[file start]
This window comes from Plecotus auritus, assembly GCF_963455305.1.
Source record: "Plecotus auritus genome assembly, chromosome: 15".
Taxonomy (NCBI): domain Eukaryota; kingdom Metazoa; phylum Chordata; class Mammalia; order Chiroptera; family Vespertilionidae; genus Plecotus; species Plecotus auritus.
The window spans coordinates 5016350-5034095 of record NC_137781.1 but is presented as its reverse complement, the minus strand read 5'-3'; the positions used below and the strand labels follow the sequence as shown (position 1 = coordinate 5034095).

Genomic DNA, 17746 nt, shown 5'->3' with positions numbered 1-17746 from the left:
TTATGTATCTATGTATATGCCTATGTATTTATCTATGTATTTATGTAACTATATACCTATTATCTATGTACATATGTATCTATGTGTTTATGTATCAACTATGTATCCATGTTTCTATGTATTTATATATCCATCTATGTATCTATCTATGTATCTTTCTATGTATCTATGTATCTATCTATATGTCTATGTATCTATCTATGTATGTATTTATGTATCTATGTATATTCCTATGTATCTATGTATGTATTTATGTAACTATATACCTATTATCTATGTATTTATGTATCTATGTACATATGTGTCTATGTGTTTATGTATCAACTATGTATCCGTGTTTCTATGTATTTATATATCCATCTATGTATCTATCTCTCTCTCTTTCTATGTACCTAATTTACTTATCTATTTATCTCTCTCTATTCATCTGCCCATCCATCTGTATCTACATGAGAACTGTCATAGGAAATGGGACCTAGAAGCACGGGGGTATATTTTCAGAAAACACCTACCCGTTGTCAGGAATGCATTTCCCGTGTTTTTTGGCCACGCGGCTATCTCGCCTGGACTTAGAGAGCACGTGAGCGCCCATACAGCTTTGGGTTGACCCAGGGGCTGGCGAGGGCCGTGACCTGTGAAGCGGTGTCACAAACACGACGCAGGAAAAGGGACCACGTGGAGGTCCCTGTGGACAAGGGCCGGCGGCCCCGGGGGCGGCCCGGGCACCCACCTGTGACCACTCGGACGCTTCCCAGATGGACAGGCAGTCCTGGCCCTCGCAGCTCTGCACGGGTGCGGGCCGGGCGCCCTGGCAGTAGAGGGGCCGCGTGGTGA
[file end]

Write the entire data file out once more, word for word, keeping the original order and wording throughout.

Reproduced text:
This window comes from Plecotus auritus, assembly GCF_963455305.1.
Source record: "Plecotus auritus genome assembly, chromosome: 15".
Taxonomy (NCBI): domain Eukaryota; kingdom Metazoa; phylum Chordata; class Mammalia; order Chiroptera; family Vespertilionidae; genus Plecotus; species Plecotus auritus.
The window spans coordinates 5016350-5034095 of record NC_137781.1 but is presented as its reverse complement, the minus strand read 5'-3'; the positions used below and the strand labels follow the sequence as shown (position 1 = coordinate 5034095).

Genomic DNA, 17746 nt, shown 5'->3' with positions numbered 1-17746 from the left:
TTATGTATCTATGTATATGCCTATGTATTTATCTATGTATTTATGTAACTATATACCTATTATCTATGTACATATGTATCTATGTGTTTATGTATCAACTATGTATCCATGTTTCTATGTATTTATATATCCATCTATGTATCTATCTATGTATCTTTCTATGTATCTATGTATCTATCTATATGTCTATGTATCTATCTATGTATGTATTTATGTATCTATGTATATTCCTATGTATCTATGTATGTATTTATGTAACTATATACCTATTATCTATGTATTTATGTATCTATGTACATATGTGTCTATGTGTTTATGTATCAACTATGTATCCGTGTTTCTATGTATTTATATATCCATCTATGTATCTATCTCTCTCTCTTTCTATGTACCTAATTTACTTATCTATTTATCTCTCTCTATTCATCTGCCCATCCATCTGTATCTACATGAGAACTGTCATAGGAAATGGGACCTAGAAGCACGGGGGTATATTTTCAGAAAACACCTACCCGTTGTCAGGAATGCATTTCCCGTGTTTTTTGGCCACGCGGCTATCTCGCCTGGACTTAGAGAGCACGTGAGCGCCCATACAGCTTTGGGTTGACCCAGGGGCTGGCGAGGGCCGTGACCTGTGAAGCGGTGTCACAAACACGACGCAGGAAAAGGGACCACGTGGAGGTCCCTGTGGACAAGGGCCGGCGGCCCCGGGGGCGGCCCGGGCACCCACCTGTGACCACTCGGACGCTTCCCAGATGGACAGGCAGTCCTGGCCCTCGCAGCTCTGCACGGGTGCGGGCCGGGCGCCCTGGCAGTAGAGGGGCCGCGTGGTGA